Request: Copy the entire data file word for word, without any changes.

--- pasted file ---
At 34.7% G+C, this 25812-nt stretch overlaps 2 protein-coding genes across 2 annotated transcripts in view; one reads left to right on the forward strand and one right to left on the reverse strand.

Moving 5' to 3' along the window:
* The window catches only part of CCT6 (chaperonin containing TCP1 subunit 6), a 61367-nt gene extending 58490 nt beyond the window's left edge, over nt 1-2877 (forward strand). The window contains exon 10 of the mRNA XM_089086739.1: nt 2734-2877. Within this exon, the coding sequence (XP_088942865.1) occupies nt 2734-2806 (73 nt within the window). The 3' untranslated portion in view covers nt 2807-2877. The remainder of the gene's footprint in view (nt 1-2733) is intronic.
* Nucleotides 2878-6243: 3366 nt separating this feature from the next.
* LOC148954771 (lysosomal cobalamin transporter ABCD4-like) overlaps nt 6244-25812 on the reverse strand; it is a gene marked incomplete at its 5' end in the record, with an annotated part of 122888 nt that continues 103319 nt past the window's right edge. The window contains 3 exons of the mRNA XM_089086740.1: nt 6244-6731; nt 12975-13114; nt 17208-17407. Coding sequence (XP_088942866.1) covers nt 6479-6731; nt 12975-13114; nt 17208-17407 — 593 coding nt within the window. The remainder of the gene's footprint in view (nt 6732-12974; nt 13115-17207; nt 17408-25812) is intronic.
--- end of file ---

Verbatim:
At 34.7% G+C, this 25812-nt stretch overlaps 2 protein-coding genes across 2 annotated transcripts in view; one reads left to right on the forward strand and one right to left on the reverse strand.

Moving 5' to 3' along the window:
* The window catches only part of CCT6 (chaperonin containing TCP1 subunit 6), a 61367-nt gene extending 58490 nt beyond the window's left edge, over nt 1-2877 (forward strand). The window contains exon 10 of the mRNA XM_089086739.1: nt 2734-2877. Within this exon, the coding sequence (XP_088942865.1) occupies nt 2734-2806 (73 nt within the window). The 3' untranslated portion in view covers nt 2807-2877. The remainder of the gene's footprint in view (nt 1-2733) is intronic.
* Nucleotides 2878-6243: 3366 nt separating this feature from the next.
* LOC148954771 (lysosomal cobalamin transporter ABCD4-like) overlaps nt 6244-25812 on the reverse strand; it is a gene marked incomplete at its 5' end in the record, with an annotated part of 122888 nt that continues 103319 nt past the window's right edge. The window contains 3 exons of the mRNA XM_089086740.1: nt 6244-6731; nt 12975-13114; nt 17208-17407. Coding sequence (XP_088942866.1) covers nt 6479-6731; nt 12975-13114; nt 17208-17407 — 593 coding nt within the window. The remainder of the gene's footprint in view (nt 6732-12974; nt 13115-17207; nt 17408-25812) is intronic.